CDC warns of deadly bacteria with 50% fatality rate that has been declared endemic to the US Gulf Coast (Abomination Shot Implantation)

A deadly bacteria with a roughly 50 percent fatality rate worldwide has made its way to the US Gulf Coast, where it has been declared endemic by the Centers for Disease Control and Prevention.

According to the NYP, The CDC has confirmed three cases of infection from the bacteria Burkholderia pseudomallei, which can cause potentially lethal melioidosis if not treated.

“It is an environmental organism that lives naturally in the soil, and typically freshwater in certain areas around the world. Mostly in subtropical and tropical climates,” Julia Petras, an epidemic intelligence service officer with CDC’s National Center for Emerging and Zoonotic Infectious Diseases, told HealthDay News.

The most recent case was reported in Mississippi in January. Two others were confirmed in the same Mississippi county in July 2020 and May 2020. However, most of those people infected with the bacteria don’t show symptoms and develop antibodies against it, meaning many more people are likely infected, Petras said.

In all three Mississippi cases, the patient recovered. “This is one of those diseases that is also called the great mimicker because it can look like a lot of different things,” Petras told the outlet.

“It’s greatly under-reported and under-diagnosed and under-recognized — we often like to say that it’s been the neglected, neglected tropical disease.” People are typically infected by the bacteria through open wounds or by inhaling the germs during a strong storm.

Those with diabetes or kidney and liver problems are most at risk. “Excessive alcohol use is also a known risk factor, and binge drinking has actually been associated with cases as well from endemic areas,” Petras said.

The CDC defines an endemic as “a constant amount of that specific disease present in a geographic location, like a state or country.” There have only ever been two reported cases in the world of bacteria spreading from person to person.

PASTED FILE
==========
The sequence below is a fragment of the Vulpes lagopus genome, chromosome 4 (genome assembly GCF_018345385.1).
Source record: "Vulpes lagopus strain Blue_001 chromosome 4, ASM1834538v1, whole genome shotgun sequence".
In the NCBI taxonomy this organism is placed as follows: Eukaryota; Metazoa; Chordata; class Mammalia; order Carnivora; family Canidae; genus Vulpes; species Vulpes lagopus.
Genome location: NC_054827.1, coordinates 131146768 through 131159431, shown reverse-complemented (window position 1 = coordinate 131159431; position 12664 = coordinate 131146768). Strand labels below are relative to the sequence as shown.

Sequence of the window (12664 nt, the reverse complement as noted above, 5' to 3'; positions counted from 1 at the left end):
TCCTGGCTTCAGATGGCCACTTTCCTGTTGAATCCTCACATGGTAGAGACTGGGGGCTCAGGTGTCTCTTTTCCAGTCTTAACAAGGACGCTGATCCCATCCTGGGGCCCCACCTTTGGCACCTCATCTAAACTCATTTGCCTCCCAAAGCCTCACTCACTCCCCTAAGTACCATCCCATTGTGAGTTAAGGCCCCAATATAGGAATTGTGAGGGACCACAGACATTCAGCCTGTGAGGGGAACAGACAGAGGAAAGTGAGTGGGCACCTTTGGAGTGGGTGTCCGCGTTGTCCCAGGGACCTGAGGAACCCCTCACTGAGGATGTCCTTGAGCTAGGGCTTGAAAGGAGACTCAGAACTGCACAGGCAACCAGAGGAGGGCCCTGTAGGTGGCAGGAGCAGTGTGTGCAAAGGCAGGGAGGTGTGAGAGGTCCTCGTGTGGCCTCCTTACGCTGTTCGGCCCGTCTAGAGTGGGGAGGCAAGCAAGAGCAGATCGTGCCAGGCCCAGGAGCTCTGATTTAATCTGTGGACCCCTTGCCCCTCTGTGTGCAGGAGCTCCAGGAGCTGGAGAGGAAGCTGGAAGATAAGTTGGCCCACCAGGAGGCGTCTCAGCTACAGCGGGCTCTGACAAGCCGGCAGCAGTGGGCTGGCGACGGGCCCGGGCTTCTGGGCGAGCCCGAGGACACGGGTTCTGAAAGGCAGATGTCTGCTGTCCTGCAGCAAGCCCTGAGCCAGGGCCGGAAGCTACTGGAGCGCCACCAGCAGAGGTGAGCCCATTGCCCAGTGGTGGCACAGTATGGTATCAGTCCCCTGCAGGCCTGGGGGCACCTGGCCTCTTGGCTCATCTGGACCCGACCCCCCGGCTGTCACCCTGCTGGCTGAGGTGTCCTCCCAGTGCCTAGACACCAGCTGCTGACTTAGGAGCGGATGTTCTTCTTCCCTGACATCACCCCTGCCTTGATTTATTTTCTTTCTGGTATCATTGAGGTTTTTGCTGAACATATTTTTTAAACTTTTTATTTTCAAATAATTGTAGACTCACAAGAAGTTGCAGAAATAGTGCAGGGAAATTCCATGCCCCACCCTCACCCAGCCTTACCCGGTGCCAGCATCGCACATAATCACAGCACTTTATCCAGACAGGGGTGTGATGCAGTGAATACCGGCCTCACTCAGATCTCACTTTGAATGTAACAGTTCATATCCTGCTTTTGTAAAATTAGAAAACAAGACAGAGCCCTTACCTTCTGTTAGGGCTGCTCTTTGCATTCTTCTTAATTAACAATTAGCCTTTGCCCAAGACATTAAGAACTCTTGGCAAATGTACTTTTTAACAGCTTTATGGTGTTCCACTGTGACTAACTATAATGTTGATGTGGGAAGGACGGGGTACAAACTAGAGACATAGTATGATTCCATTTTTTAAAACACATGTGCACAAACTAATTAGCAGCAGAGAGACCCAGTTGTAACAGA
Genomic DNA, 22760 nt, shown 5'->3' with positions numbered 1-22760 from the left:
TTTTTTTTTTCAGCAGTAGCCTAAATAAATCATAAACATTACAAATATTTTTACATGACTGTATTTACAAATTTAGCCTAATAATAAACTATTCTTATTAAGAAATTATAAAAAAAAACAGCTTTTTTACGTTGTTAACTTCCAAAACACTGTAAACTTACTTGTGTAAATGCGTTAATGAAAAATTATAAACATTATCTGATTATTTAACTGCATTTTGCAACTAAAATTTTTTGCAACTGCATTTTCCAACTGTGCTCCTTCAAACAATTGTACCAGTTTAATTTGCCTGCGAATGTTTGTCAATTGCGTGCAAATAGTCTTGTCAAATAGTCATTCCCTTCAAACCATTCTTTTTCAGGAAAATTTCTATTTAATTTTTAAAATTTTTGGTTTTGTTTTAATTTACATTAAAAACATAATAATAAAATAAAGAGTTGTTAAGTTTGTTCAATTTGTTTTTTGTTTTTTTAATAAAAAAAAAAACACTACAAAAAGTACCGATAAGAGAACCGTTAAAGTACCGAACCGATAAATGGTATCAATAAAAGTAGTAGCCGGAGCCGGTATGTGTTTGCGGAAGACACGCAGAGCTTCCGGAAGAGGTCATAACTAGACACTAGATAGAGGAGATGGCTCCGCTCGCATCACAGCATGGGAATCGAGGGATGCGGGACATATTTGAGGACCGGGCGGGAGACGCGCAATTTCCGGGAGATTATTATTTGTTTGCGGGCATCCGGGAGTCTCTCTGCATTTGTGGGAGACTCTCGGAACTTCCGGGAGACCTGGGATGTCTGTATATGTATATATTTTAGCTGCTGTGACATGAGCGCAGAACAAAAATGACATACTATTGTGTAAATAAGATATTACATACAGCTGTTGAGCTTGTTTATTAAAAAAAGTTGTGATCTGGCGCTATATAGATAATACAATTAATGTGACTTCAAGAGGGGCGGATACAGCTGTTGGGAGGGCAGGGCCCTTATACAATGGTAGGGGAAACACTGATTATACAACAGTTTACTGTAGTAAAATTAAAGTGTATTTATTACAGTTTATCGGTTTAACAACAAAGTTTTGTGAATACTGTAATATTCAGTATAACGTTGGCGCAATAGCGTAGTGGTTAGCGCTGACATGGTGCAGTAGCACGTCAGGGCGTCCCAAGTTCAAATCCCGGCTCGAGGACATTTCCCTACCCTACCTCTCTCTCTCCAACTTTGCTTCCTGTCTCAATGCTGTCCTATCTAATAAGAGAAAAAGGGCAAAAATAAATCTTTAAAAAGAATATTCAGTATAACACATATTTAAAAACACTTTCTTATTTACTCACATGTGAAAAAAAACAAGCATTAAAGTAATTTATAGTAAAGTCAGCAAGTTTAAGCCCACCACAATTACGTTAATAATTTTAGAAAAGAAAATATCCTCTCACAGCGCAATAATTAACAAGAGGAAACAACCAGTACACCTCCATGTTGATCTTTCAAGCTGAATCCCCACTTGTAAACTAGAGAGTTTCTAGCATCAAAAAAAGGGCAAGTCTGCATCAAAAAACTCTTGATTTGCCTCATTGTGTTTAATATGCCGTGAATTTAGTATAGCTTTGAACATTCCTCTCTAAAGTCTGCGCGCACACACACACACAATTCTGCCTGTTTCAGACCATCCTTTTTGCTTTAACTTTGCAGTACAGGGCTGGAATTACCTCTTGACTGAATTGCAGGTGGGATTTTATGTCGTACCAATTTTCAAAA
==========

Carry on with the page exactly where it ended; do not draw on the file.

Once the bacteria is inside the body, it attacks organs like the lungs and brain and any organ with an abscess, Petras said. “A lot of patients will have pneumonia with sepsis, and or sepsis, which is associated with higher mortality and worse outcomes,” she said.

Globally, about 160,000 cases are reported annually, with 80,000 deaths. Petras said it’s important to diagnose melioidosis early so it can be properly treated.

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Why is this bacteria significant?

Historical cases and potential use in war

Glanders has been known since antiquity, with a description by Hippocrates around 425 BCE.

From the Middle Ages to the 1900s, glanders was a significant threat to armies.Before the Battle of Blenheim in 1704, glanders may have afflicted and greatly diminished the horses of Marshal Tallard’s cavalry, helping the Duke of Marlborough win the battle.

Glanders was a significant problem for civilian use of horses, as well. In the 18th-century veterinary hospital at the École Nationale Vétérinaire d’Alfort, glanders was the most common disease among their equine patients and the one most likely to cause death.

Due to the high mortality rate in humans and the small number of organisms required to establish infection, B. mallei is regarded as a potential biological warfare or bioterrorism agent, as is the closely related organism, B. pseudomallei, the causative agent of melioidosis.

During World War I, glanders was believed to have been spread deliberately by German agents to infect large numbers of Russian horses and mules on the Eastern Front. Other agents attempted to introduce the disease in the United States and Argentina. This had an effect on troop and supply convoys, as well as on artillery movement, which were dependent on horses and mules. Human cases in Russia increased with the infections during and after WWI.

The Japanese deliberately infected horses, civilians, and prisoners of war with B. mallei at the Unit 731 Pingfang (China) Institute and Unit 100 facilities during World War II. The U.S. studied this agent as a possible biological weapon in 1943–44, but did not weaponize it. U.S. interest in glanders (agent LA) continued through the 1950s, except it had an inexplicable tendency to lose virulence in the lab, making it difficult to weaponize. Between 1982 and 1984, the Soviet Union allegedly used weaponized B. mallei during the Soviet–Afghan War.

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